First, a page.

1. Are the terms ‘refugee’ and ‘migrant’ interchangeable? No. Although it is becoming increasingly common to see the terms ‘refugee’ and ‘migrant’ used interchangeably in media and public discussions, there is a crucial legal difference between the two. Confusing them can lead to problems for refugees and asylum-seekers, as well as misunderstandings in discussions of asylum and migration.
2. What is unique about refugees? Refugees are specifically defined and protected in international law. Refugees are people outside their country of origin because of feared persecution, conflict, violence, or other circumstances that have seriously disturbed public order, and who, as a result, require ‘international protection’. Their situation is often so perilous and intolerable, that they cross national borders to seek safety in nearby countries, and thus become internationally recognized as ‘refugees’ with access to assistance from states, UNHCR, and relevant organizations. They are so recognized precisely because it is too dangerous for them to return home, and they therefore need sanctuary elsewhere. These are people for whom denial of asylum has potentially deadly consequences.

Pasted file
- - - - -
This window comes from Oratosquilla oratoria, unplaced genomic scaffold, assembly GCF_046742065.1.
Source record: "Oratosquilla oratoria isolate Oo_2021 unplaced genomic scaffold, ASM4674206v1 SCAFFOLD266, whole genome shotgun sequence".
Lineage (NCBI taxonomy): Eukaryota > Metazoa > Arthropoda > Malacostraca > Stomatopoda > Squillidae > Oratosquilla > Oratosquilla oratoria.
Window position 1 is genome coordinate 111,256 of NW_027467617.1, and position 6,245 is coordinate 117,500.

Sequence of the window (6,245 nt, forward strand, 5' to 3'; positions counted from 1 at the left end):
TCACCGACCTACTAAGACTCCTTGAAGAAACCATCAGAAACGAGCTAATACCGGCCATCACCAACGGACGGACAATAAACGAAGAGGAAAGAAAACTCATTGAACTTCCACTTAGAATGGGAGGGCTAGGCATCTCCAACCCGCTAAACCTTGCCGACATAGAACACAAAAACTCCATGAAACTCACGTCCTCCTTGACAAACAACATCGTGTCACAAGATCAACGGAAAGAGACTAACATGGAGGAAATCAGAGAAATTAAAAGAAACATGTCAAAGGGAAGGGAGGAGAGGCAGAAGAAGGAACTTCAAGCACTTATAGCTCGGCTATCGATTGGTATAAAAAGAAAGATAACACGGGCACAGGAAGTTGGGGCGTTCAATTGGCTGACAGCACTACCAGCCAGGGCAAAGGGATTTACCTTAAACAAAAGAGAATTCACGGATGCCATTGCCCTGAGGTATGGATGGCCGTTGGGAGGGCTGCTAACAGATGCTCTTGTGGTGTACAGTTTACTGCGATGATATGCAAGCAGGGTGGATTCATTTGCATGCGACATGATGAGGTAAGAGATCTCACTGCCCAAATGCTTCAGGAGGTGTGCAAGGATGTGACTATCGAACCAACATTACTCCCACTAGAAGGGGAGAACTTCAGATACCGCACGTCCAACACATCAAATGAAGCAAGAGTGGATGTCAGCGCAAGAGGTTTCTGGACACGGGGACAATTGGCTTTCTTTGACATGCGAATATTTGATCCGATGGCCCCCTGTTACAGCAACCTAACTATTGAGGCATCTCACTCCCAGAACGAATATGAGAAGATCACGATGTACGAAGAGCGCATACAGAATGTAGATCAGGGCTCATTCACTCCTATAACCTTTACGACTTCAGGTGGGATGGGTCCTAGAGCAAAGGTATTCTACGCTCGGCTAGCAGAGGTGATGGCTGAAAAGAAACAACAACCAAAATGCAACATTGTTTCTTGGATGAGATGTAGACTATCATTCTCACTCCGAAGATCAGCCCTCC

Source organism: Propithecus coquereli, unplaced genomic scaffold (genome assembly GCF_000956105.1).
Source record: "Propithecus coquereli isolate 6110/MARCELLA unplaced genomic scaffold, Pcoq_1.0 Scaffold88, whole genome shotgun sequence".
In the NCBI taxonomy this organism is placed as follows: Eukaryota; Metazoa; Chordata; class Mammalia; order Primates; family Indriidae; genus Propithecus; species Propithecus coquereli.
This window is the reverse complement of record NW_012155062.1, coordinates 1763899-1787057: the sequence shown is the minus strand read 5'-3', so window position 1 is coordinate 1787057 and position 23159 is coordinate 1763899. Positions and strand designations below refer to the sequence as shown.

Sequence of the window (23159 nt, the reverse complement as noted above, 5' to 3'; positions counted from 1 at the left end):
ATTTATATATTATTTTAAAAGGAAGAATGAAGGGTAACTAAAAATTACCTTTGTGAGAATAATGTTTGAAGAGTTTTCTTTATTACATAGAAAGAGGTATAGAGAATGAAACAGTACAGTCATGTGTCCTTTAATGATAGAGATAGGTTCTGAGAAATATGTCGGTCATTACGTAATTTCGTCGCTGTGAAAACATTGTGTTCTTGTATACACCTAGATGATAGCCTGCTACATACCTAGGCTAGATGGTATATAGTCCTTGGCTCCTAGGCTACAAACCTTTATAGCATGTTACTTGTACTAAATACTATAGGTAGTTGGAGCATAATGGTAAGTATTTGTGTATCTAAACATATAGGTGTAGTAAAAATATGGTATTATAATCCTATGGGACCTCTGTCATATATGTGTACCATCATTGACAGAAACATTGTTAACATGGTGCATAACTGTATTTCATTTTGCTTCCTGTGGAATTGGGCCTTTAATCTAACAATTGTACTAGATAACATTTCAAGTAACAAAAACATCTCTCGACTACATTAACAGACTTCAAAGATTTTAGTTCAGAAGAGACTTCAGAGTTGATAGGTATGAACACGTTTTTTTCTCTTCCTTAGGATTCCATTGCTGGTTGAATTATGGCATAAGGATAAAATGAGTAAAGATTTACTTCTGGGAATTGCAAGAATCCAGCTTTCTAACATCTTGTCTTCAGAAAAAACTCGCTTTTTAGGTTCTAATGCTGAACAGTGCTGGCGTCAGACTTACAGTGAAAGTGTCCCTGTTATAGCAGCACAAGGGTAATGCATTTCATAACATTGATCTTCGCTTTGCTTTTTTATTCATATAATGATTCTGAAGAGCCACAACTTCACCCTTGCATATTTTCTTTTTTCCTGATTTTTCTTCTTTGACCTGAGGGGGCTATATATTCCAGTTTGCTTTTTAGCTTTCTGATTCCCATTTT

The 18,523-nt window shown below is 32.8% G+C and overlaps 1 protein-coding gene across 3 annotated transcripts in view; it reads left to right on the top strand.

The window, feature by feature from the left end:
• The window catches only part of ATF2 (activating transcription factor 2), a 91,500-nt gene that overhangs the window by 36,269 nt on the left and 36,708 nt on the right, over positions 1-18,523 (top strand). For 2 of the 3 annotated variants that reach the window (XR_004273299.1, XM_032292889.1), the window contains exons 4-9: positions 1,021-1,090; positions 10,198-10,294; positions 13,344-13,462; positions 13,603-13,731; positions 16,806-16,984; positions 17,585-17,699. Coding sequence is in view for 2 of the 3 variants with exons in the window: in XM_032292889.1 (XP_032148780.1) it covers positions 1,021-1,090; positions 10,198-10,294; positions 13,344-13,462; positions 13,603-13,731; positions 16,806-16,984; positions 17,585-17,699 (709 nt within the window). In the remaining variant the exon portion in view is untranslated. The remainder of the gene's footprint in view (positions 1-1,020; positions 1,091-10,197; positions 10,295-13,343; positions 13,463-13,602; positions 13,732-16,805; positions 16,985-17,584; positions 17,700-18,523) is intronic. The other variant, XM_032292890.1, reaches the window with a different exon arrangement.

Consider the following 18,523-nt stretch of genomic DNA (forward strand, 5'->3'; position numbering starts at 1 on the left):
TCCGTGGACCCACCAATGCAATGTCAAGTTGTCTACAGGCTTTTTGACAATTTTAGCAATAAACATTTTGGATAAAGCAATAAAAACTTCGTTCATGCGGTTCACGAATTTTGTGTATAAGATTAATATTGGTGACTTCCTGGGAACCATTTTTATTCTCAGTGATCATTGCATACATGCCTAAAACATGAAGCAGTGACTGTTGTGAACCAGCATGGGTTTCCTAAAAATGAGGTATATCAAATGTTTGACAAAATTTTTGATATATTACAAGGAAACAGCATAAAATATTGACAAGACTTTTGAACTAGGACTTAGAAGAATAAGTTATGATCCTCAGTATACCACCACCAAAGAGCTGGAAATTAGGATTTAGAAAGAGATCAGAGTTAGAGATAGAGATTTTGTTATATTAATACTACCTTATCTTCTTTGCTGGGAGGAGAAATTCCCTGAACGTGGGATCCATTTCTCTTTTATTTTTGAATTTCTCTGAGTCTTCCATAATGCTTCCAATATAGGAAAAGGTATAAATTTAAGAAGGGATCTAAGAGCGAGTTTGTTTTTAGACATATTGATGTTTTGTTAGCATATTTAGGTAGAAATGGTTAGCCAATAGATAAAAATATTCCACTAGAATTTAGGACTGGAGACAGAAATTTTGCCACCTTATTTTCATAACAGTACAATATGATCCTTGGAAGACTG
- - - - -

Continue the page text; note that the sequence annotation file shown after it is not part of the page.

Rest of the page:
5. Can ‘migrant’ be used as a generic term to also cover refugees? A uniform legal definition of the term ‘migrant’ does not exist at the international level. Some policymakers, international organizations, and media outlets understand and use the word ‘migrant’ as an umbrella term to cover both migrants and refugees. For instance, global statistics on international migration typically use a definition of ‘international migration’ that would include many asylum-seeker and refugee movements. In public discussion, however, this practice can easily lead to confusion and can also have serious consequences for the lives and safety of refugees. ‘Migration’ is often understood to imply a voluntary process, for example, someone who crosses a border in search of better economic opportunities.
This is not the case for refugees who cannot return home safely, and accordingly are owed specific protections under international law. Blurring the terms ‘refugees’ and ‘migrants’ takes attention away from the specific legal protections refugees require, such as protection from refoulement and from being penalized for crossing borders without authorization in order to seek safety. There is nothing illegal about seeking asylum – on the contrary, it is a universal human right. Conflating ‘refugees’ and ‘migrants’ can undermine public support for refugees and the institution of asylum at a time when more refugees need such protection than ever before.